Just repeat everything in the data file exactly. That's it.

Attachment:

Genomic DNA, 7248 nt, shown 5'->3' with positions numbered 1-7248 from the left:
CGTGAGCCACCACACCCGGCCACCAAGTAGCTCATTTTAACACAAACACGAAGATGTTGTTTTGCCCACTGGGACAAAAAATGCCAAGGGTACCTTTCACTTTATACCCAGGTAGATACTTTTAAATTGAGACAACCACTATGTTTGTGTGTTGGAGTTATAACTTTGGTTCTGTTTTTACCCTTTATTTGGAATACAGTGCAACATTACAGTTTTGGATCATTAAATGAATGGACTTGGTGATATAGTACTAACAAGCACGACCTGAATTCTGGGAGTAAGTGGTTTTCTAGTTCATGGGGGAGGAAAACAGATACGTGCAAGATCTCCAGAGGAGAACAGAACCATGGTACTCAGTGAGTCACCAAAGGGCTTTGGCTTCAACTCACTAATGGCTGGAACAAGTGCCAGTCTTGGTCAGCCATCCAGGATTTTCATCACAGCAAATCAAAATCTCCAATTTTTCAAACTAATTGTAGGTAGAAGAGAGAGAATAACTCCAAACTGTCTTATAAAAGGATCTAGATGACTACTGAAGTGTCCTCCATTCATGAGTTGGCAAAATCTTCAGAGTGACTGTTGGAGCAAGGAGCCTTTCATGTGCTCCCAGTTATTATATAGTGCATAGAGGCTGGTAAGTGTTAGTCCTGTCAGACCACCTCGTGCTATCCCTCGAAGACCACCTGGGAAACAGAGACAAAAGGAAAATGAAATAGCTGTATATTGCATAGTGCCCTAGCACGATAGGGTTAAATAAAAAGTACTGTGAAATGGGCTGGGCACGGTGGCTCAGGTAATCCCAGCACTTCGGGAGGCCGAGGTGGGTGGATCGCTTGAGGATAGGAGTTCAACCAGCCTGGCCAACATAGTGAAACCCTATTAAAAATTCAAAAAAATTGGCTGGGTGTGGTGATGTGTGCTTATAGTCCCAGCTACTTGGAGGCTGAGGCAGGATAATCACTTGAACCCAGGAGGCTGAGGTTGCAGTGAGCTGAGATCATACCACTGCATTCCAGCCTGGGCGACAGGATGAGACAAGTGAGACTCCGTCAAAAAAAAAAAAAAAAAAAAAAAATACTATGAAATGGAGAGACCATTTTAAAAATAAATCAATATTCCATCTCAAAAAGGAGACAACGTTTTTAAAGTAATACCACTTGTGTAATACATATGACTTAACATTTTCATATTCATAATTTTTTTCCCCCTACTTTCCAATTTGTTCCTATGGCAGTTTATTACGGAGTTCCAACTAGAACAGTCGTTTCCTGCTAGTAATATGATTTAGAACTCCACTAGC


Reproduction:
Genomic DNA, 7248 nt, shown 5'->3' with positions numbered 1-7248 from the left:
CGTGAGCCACCACACCCGGCCACCAAGTAGCTCATTTTAACACAAACACGAAGATGTTGTTTTGCCCACTGGGACAAAAAATGCCAAGGGTACCTTTCACTTTATACCCAGGTAGATACTTTTAAATTGAGACAACCACTATGTTTGTGTGTTGGAGTTATAACTTTGGTTCTGTTTTTACCCTTTATTTGGAATACAGTGCAACATTACAGTTTTGGATCATTAAATGAATGGACTTGGTGATATAGTACTAACAAGCACGACCTGAATTCTGGGAGTAAGTGGTTTTCTAGTTCATGGGGGAGGAAAACAGATACGTGCAAGATCTCCAGAGGAGAACAGAACCATGGTACTCAGTGAGTCACCAAAGGGCTTTGGCTTCAACTCACTAATGGCTGGAACAAGTGCCAGTCTTGGTCAGCCATCCAGGATTTTCATCACAGCAAATCAAAATCTCCAATTTTTCAAACTAATTGTAGGTAGAAGAGAGAGAATAACTCCAAACTGTCTTATAAAAGGATCTAGATGACTACTGAAGTGTCCTCCATTCATGAGTTGGCAAAATCTTCAGAGTGACTGTTGGAGCAAGGAGCCTTTCATGTGCTCCCAGTTATTATATAGTGCATAGAGGCTGGTAAGTGTTAGTCCTGTCAGACCACCTCGTGCTATCCCTCGAAGACCACCTGGGAAACAGAGACAAAAGGAAAATGAAATAGCTGTATATTGCATAGTGCCCTAGCACGATAGGGTTAAATAAAAAGTACTGTGAAATGGGCTGGGCACGGTGGCTCAGGTAATCCCAGCACTTCGGGAGGCCGAGGTGGGTGGATCGCTTGAGGATAGGAGTTCAACCAGCCTGGCCAACATAGTGAAACCCTATTAAAAATTCAAAAAAATTGGCTGGGTGTGGTGATGTGTGCTTATAGTCCCAGCTACTTGGAGGCTGAGGCAGGATAATCACTTGAACCCAGGAGGCTGAGGTTGCAGTGAGCTGAGATCATACCACTGCATTCCAGCCTGGGCGACAGGATGAGACAAGTGAGACTCCGTCAAAAAAAAAAAAAAAAAAAAAAAATACTATGAAATGGAGAGACCATTTTAAAAATAAATCAATATTCCATCTCAAAAAGGAGACAACGTTTTTAAAGTAATACCACTTGTGTAATACATATGACTTAACATTTTCATATTCATAATTTTTTTCCCCCTACTTTCCAATTTGTTCCTATGGCAGTTTATTACGGAGTTCCAACTAGAACAGTCGTTTCCTGCTAGTAATATGATTTAGAACTCCACTAGC